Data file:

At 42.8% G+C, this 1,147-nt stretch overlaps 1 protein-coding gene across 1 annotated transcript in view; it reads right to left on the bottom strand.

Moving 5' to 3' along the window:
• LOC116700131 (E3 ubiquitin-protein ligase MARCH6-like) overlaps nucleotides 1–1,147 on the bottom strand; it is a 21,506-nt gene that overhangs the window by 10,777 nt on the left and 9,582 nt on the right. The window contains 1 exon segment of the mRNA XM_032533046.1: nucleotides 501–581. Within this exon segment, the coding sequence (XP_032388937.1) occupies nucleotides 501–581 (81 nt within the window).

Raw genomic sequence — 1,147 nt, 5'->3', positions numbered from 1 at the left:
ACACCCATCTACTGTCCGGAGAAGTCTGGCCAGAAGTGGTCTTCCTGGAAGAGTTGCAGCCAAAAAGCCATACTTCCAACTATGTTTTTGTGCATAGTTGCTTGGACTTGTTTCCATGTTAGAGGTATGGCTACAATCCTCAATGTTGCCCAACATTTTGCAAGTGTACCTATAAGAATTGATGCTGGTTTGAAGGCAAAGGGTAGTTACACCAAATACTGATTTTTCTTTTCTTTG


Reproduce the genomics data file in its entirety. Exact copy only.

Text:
At 42.8% G+C, this 1,147-nt stretch overlaps 1 protein-coding gene across 1 annotated transcript in view; it reads right to left on the bottom strand.

Moving 5' to 3' along the window:
• LOC116700131 (E3 ubiquitin-protein ligase MARCH6-like) overlaps nucleotides 1–1,147 on the bottom strand; it is a 21,506-nt gene that overhangs the window by 10,777 nt on the left and 9,582 nt on the right. The window contains 1 exon segment of the mRNA XM_032533046.1: nucleotides 501–581. Within this exon segment, the coding sequence (XP_032388937.1) occupies nucleotides 501–581 (81 nt within the window).

Raw genomic sequence — 1,147 nt, 5'->3', positions numbered from 1 at the left:
ACACCCATCTACTGTCCGGAGAAGTCTGGCCAGAAGTGGTCTTCCTGGAAGAGTTGCAGCCAAAAAGCCATACTTCCAACTATGTTTTTGTGCATAGTTGCTTGGACTTGTTTCCATGTTAGAGGTATGGCTACAATCCTCAATGTTGCCCAACATTTTGCAAGTGTACCTATAAGAATTGATGCTGGTTTGAAGGCAAAGGGTAGTTACACCAAATACTGATTTTTCTTTTCTTTG